Why do so many people still need to manage ebooks as classic files?

When you want to bring your Kindle, Kobo, or Nook books to the tablet or smartphone, the easiest way is to download the app developed by the platform you are using.

However, it turns out many users don’t see it this way. It’s amazing how many people still perceive ebooks in terms of classic files – the ones you have to download to your computer, copy to a pen drive, and find a way to import them to the new device.

Many readers of Ebook Friendly constantly reach us to ask for help in transferring ebook files – usually from their current e-reader to a tablet. Use Google web search and you’ll realize how common is looking for answers how to “download Kindle books to iPad” or “transfer Kobo ebooks,” or “export Nook books.”

Obviously, many people, after using one particular ebook platform, have decided to go independent and work out a way to acquire ebooks from different sources, no matter the format or DRM. These are the people who will be delighted to discover Calibre ebook management, or independent book-reading apps that sync content via user’s own cloud (naming only Marvin working with Dropbox).

However, users who want to “download Kindle books to iPad” or “transfer Kobo ebooks” are not interested in getting involved that much in technology. They plan to buy a new device, have heard about compatibility problems, format issues, and file blocking (DRM), so they want to find out whether the books they have acquired so far will work on the new device – and how stressful the transfer would be.

Let’s rewind a few years back. It took some time for people to understand ebooks are files and not devices. And that one e-reader can hold thousands of ebooks.

Why so many people were confusing ebooks with e-readers? Because the book is a real object. You can hold it in your hands, it has a unique cover and smell. You can easily estimate its value and accept its price.

A file? A file represented by a 100 × 70 px jpeg that’s supposed to be its cover? It can not be a book. The closet thing that’s an object and that’s related to ebooks is an e-reader. You can hold it in your hands, and even you can make is look like a real book by putting it in the book-style case cover.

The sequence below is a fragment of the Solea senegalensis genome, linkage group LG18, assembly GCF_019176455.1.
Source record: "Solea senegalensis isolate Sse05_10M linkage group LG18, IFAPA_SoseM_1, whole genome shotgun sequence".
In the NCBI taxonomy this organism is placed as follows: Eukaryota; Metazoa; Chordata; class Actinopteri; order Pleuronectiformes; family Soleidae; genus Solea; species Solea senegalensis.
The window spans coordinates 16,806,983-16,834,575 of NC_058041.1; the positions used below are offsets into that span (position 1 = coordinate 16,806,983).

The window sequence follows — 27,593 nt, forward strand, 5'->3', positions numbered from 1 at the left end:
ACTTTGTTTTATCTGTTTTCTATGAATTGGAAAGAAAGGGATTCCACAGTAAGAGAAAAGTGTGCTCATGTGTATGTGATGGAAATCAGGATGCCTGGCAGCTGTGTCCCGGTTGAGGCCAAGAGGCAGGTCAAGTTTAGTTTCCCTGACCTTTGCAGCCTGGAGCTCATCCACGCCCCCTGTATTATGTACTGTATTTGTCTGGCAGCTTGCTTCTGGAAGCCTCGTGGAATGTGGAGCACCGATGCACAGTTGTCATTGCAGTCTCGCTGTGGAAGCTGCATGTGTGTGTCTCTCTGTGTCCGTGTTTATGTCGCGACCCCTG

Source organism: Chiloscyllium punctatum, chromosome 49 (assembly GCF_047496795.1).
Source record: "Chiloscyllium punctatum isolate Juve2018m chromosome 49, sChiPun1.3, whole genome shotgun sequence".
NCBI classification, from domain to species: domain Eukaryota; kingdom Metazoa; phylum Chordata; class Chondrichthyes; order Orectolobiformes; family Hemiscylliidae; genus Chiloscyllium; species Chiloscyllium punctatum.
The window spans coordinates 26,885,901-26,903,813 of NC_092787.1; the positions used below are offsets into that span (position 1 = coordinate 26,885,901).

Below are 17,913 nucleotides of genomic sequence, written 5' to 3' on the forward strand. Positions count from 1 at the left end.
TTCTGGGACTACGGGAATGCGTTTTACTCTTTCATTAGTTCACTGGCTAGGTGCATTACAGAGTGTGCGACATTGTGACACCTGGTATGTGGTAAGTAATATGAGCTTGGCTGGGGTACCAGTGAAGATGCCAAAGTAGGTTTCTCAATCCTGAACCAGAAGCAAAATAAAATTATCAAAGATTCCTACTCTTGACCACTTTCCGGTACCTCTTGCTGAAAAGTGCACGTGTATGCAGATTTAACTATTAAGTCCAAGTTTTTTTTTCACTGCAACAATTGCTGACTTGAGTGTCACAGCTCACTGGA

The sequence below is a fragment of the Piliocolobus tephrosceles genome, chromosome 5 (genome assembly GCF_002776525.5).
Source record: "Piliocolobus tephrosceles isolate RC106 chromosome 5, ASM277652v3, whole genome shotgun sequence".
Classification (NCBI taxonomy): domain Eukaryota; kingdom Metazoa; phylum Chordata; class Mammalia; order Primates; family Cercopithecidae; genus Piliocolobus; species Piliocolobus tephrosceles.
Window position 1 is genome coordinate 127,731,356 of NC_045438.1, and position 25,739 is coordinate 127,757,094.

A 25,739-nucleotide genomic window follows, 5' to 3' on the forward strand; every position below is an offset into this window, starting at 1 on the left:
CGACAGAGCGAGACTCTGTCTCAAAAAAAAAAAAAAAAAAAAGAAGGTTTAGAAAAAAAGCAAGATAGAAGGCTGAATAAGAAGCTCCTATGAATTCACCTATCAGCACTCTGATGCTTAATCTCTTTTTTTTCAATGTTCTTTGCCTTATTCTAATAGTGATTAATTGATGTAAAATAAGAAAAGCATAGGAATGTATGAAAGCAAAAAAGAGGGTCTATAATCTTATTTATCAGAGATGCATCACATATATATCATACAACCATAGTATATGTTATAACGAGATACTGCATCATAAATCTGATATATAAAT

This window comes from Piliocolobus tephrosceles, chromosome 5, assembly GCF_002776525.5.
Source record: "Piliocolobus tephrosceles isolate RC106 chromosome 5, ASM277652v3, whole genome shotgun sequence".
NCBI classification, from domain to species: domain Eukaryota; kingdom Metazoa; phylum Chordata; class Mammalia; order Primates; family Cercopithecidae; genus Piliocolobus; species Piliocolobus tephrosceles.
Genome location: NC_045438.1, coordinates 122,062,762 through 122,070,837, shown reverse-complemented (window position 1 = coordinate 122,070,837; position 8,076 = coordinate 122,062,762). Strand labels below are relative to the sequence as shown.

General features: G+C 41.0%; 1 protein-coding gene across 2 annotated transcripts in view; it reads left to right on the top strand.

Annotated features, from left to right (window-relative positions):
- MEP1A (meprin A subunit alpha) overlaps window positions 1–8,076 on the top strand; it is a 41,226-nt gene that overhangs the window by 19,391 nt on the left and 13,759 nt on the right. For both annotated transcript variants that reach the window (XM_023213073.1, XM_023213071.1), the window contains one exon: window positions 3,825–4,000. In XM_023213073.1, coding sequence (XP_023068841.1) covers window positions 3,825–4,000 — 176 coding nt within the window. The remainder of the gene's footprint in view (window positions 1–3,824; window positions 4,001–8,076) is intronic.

The times of confusing ebooks with e-readers are gone, but there are other things that need to be cleared. When you have learned ebooks are files, you want them to treat like files. You have them on the disc of your Kindle and you want to transfer them to the disc of your iPad.

When you are using an e-reader, every book cover you see on the screen represents a file. When you switch to a tablet, you first have to open an app, and then you see the books/the files. I think many people can’t accept hundreds of ebooks they have are represented by one little app icon on the iPad or Android tablet.

Why so many people so eagerly want to deal with ebook files? Do they need to be assured these files are worth something? Quite possibly.

And there is a question of ownership. Something that’s stored in Amazon, Kobo, or Nook cloud is not yours. Some users think that something that’s stored in the cloud they control (such as Google Drive or Dropbox) is not theirs as well.

Even if there is no easy way to open the Kindle book outside the Kindle e-reader or Kindle app, you want to keep the files for yourself, even if that would happen at the cost of convenience.

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